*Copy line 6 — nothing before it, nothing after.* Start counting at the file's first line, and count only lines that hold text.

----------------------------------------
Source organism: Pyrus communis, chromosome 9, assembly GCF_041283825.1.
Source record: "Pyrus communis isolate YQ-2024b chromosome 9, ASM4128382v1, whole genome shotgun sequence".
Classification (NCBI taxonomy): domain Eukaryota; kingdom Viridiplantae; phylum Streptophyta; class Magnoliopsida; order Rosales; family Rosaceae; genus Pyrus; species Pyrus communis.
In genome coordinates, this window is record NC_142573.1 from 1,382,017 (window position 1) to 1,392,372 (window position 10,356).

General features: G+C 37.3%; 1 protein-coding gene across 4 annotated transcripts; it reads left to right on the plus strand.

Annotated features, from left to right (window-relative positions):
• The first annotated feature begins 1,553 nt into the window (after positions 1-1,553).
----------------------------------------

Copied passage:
Annotated features, from left to right (window-relative positions):